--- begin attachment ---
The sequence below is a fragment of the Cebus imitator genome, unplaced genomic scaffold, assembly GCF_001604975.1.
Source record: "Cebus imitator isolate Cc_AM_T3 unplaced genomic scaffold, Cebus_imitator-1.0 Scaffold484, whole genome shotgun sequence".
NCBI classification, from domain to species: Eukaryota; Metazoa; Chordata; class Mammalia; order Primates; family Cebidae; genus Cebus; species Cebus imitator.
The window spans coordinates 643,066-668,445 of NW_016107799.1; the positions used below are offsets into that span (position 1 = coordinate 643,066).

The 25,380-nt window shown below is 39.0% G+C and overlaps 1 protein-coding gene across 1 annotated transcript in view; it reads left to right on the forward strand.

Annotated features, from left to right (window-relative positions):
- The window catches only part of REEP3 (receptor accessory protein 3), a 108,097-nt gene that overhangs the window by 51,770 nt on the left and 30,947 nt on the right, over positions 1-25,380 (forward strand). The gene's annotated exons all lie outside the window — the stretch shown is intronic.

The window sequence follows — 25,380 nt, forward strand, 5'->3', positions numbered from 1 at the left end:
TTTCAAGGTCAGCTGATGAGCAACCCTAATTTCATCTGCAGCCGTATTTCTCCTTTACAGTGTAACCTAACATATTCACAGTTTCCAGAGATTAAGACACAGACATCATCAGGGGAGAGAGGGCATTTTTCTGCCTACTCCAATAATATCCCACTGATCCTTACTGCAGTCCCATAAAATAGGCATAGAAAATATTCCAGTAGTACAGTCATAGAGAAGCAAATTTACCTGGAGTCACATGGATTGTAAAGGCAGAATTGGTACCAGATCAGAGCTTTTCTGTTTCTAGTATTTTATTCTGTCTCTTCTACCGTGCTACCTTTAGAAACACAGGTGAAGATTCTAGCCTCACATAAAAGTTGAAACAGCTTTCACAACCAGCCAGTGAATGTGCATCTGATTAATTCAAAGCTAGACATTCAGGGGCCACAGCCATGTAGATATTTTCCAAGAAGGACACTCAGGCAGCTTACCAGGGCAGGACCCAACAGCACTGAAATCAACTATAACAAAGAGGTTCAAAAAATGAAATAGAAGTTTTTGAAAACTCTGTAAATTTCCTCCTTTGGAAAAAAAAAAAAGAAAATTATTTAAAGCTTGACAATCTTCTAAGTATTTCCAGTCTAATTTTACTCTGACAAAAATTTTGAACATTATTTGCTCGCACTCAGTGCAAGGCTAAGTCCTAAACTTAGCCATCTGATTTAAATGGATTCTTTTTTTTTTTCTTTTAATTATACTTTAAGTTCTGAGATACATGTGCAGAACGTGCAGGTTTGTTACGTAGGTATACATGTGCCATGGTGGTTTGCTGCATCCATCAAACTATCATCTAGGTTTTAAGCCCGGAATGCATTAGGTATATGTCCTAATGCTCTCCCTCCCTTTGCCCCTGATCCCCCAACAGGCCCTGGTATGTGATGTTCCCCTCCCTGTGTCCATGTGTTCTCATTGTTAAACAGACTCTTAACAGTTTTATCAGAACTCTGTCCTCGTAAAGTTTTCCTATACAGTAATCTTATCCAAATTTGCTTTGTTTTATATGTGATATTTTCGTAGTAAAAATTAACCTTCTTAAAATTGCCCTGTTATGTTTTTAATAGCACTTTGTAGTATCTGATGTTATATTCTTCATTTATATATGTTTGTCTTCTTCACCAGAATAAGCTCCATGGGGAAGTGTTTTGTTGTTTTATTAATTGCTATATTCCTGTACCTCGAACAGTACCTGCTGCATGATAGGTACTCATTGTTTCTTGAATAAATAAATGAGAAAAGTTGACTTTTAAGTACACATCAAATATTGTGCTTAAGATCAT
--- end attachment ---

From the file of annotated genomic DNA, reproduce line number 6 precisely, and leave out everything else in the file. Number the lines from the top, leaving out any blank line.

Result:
Annotated features, from left to right (window-relative positions):